Common Pickleball Injuries and How to Treat Them

This article was updated January 2024.

Maybe you’ve started playing pickleball for the exercise, or maybe you enjoy spending time playing with your friends or family.

Whatever your motivation for playing pickleball, you probably already know that the sport can provide numerous health benefits – and great fun, too!

Maybe you’ve started playing pickleball for the exercise, or maybe you enjoy spending time playing with your friends or family.

Pickleball is terrific for people of various skill levels, fitness levels and ages – but like all sports, it does present some injury risk.

And although pickleball is quite popular with people across the age spectrum, it seems to be especially appealing to older adults, who face a higher risk of injuries than their younger counterparts.

Pickleball is one of the fastest growing sports in the US, with an estimated 36.5 million people taking part in 2023.

With this kind of popularity, especially with older Americans, it’s no wonder that injuries from playing pickleball are on the rise.

What Causes Pickleball Injuries

The repetitive motions and sudden movements that occur while playing pickleball can cause a range of injuries, including muscle strains and tears, tendon and ligament injuries, overuse injuries and more.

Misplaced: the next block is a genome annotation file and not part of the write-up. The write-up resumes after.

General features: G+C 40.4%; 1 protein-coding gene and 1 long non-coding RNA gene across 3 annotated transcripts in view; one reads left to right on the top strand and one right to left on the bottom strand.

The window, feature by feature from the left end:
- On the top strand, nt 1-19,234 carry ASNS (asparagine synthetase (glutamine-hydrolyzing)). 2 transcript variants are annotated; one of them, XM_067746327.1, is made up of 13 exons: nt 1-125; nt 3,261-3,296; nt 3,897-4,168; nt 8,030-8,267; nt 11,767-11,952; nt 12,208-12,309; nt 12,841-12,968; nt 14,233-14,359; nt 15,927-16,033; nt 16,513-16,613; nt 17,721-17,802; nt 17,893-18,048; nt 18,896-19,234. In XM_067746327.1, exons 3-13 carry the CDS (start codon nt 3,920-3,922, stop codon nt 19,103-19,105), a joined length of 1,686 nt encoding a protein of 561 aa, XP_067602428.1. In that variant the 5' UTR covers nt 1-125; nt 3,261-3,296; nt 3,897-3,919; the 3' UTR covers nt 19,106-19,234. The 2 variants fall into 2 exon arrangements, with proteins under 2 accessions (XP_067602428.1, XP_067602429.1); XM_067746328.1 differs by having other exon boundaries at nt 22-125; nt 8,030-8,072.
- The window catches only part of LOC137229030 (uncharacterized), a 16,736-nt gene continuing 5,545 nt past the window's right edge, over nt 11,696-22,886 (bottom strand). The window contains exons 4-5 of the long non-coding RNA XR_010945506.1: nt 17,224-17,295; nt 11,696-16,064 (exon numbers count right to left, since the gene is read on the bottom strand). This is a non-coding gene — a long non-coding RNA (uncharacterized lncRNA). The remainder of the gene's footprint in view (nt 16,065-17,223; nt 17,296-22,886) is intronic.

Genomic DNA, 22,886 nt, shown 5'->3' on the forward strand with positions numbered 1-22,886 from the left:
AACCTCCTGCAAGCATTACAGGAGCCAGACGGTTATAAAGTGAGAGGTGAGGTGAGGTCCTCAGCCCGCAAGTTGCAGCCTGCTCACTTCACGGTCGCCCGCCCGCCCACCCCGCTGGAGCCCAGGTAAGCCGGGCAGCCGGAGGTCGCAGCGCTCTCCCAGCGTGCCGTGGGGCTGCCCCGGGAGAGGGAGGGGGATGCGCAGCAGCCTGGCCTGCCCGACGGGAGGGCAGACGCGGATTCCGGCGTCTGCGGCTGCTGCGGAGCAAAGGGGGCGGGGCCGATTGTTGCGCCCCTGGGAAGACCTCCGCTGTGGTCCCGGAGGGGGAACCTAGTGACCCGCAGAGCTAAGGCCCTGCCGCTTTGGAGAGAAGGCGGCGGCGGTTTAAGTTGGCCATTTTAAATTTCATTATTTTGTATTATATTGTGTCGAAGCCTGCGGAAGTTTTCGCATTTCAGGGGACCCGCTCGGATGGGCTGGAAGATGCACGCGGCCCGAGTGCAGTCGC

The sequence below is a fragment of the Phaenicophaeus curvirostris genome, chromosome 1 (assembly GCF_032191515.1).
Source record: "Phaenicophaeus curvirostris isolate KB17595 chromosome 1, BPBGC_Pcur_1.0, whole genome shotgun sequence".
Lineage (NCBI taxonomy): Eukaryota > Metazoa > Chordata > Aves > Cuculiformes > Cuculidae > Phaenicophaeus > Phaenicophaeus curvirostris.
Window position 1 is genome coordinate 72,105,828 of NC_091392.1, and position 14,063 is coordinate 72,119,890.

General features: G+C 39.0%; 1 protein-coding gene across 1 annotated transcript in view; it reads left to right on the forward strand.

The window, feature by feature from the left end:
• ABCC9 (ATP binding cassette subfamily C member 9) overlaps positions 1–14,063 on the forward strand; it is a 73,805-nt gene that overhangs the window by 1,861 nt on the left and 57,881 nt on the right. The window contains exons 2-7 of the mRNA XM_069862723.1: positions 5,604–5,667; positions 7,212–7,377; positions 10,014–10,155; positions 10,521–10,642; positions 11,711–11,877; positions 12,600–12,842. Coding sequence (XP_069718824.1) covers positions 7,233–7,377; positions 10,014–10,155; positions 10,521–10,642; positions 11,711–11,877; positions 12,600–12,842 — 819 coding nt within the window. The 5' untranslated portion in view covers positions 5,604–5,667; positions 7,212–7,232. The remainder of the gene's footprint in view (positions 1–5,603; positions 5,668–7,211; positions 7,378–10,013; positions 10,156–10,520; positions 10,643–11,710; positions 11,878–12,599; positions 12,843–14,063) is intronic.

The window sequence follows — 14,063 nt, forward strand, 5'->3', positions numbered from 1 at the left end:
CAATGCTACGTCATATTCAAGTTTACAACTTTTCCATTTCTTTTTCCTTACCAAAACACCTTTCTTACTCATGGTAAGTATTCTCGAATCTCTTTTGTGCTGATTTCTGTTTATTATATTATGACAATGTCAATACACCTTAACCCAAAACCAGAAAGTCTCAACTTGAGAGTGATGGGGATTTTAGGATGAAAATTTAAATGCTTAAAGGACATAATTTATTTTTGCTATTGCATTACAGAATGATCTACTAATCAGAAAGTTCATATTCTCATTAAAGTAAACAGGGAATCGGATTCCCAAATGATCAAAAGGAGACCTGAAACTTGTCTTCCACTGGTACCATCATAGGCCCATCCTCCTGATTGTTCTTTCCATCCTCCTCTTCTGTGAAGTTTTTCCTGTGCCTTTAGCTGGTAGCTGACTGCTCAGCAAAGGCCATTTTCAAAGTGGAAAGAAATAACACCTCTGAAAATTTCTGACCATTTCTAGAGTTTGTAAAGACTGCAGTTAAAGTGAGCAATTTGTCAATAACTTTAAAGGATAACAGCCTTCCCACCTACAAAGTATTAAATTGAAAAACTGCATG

And like all vigorous sporting activities, there is always the risk of injuries from falls, for leg injuries from quick lateral movements or uneven surfaces, and for back injuries – both new and newly exacerbated.

Most pickleball injuries are mild, but it can be difficult to know for sure, because a mild pain can sometimes be a symptom of a serious injury like a tear.

While learning proper technique and warming up properly before play can help prevent many pickleball injuries, it is simply impossible to prevent all of them.

The good news is that proper care can usually get you back on your feet and playing pickleball again in no time.

Regular care from a sports injury specialist can also help you prevent reinjury and keep minor issues from becoming bigger ones over time.

Which brings us to a question many players have:

Can I Treat Pickleball Injuries at Home?

For minor issues like fleeting joint soreness or a light muscle strain, the RICE method of Rest, Ice, Compression and Elevation at home can do a world of good and get you back to playing in no time.

However, if your issue doesn’t resolve after a few days of rest and care or if it reoccurs regularly, you should probably seek the advice of a medical professional.

Can I Treat Pickleball Injuries at Home?

When Should I Seek Medical Advice for a Pickleball-Related Injury or Issue?

Most people know to go to urgent care or the ER for injuries that cause serious pain, difficulty walking or a severely decreased range of motion.

But a lot of people wonder if it’s a good idea to seek care for less serious types of activity-induced pain.

The answer is yes, you should definitely seek expert advice if you’re experiencing any kind of pain beyond the usual light soreness after playing pickleball.

Even milder pain can sometimes be a symptom of a serious injury like a tear or sprain, especially if it doesn’t resolve with rest, time and care.

And less serious issues can grow to become more serious over time without proper care.

The best way to stay active and pain-free is to see a doctor at the first sign that something may be wrong.

What Kind of Doctor Should You See for Pickleball Injuries and Pain?